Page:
1

I find myself standing in front of my wardrobe, staring for the hundredth time at a rack of pretty clothes, the perfect wardrobe for the manager of a small but cutting-edge art gallery. Nothing in it says “nanny.” God, even the word makes me want to gag. I put on jeans and a T-shirt, scrape my hair back. I don’t even bother putting on any makeup. There’s no point, is there, prettying myself up to spend all day with a baby?

Could you tell me what is the exact meaning of the phrase "is there" which is inserted into the last sentence in the extract above?

  • It's just an "embedded" tag question. You could parse the example as a contracted form of There’s no point, is there? [I mean, there's no point in] prettying myself up... OR you could assume the tag question has simply been moved from the end of the statement/question to a point nearer the front. – FumbleFingers Mar 3 '16 at 21:23
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If you take out "is there", the sentence becomes:

"There's no point prettying myself up to spend all day with a baby."

As you can see, this turns into a statement instead of a question. You could look at the current sentence like this:

"There’s no point (is there?) prettying myself up to spend all day with a baby."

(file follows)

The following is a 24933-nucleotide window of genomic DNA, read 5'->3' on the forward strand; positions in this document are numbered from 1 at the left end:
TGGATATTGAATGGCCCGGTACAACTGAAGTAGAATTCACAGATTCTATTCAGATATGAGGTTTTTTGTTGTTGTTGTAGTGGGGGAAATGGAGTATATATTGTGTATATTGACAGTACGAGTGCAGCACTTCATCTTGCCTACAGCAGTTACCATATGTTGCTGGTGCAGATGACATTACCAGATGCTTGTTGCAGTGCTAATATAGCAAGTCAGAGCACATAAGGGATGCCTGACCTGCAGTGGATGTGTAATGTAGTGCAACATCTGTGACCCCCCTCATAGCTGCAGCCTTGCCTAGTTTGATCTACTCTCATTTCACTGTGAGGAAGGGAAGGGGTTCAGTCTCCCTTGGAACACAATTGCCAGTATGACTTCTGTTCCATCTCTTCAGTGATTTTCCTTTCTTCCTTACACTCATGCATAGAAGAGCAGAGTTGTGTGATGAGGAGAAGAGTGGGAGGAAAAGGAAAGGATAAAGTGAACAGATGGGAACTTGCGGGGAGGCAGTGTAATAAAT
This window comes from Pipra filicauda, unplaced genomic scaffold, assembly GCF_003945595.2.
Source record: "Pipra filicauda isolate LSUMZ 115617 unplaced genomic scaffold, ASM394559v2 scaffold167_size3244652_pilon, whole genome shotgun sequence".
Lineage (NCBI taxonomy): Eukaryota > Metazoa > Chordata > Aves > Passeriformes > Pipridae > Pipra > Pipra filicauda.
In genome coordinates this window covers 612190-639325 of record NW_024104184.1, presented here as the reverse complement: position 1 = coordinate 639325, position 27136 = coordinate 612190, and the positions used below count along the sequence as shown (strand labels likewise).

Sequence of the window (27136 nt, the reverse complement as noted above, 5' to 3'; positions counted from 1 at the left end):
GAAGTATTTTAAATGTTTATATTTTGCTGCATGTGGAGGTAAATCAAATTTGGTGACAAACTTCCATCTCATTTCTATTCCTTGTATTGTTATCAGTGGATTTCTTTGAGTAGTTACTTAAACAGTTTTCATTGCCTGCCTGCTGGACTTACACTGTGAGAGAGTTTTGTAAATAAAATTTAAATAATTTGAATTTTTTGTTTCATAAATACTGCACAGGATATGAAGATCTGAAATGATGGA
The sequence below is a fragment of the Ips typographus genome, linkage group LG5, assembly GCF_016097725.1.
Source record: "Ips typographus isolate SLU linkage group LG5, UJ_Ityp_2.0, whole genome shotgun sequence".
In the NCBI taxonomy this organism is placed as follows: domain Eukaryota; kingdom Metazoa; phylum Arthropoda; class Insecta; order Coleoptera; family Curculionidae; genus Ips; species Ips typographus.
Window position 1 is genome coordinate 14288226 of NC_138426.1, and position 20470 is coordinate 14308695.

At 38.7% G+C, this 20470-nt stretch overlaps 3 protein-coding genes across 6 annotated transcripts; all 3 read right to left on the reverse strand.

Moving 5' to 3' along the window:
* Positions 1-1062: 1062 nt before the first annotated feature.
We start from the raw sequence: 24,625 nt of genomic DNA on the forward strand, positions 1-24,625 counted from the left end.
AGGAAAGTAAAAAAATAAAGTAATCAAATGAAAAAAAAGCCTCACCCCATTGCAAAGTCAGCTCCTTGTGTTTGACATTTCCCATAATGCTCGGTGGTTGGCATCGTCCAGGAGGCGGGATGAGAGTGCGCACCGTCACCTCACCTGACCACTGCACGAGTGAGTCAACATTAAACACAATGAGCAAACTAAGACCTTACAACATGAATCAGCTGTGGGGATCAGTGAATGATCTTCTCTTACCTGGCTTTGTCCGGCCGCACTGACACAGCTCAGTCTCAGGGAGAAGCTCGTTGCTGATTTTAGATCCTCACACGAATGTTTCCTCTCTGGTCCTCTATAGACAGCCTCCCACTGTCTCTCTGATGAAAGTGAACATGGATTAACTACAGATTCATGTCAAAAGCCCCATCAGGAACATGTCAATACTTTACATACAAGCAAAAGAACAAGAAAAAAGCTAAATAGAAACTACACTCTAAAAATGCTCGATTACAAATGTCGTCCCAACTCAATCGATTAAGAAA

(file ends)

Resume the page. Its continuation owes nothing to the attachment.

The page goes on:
The "is there" seems to be more of a challenge to the reader than a genuine search for an answer.

The speaker is reaffirming her choice to not wear any fancy clothes makeup because all she is doing is spending the day with just a baby.

  • Thanks for your answer. So something similar to the question tag? I thought that they must be at the end of the sentence. – bart-leby Mar 3 '16 at 19:11
  • It is definitely more common to hear and see something like this at the end of a sentence, you're right. For example, it would be perfectly acceptable to say, "There's no point prettying myself up to spend all day with a baby, is there?" Sometimes you'll hear the question asked in the middle of a sentence as an afterthought if the author/speaker wants to clarify what they mean in anticipation of the listener/reader not understanding the question. For example, "You're coming, right, to the party?" – cccg03 Mar 3 '16 at 19:20
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The engagement of the listener with this sort of rhetorical question is quite common; the longer the adjunct clause, the more likely the question will be placed not at the end of the sentence but after the main clause:

It tastes pretty good, doesn't it, when you add just a little lime to the drink in order to balance out the sweetness without making it too tart?

It tastes pretty good when you add just a little lime to the drink, in order to balance out the sweetness without making it too tart, doesn't it?

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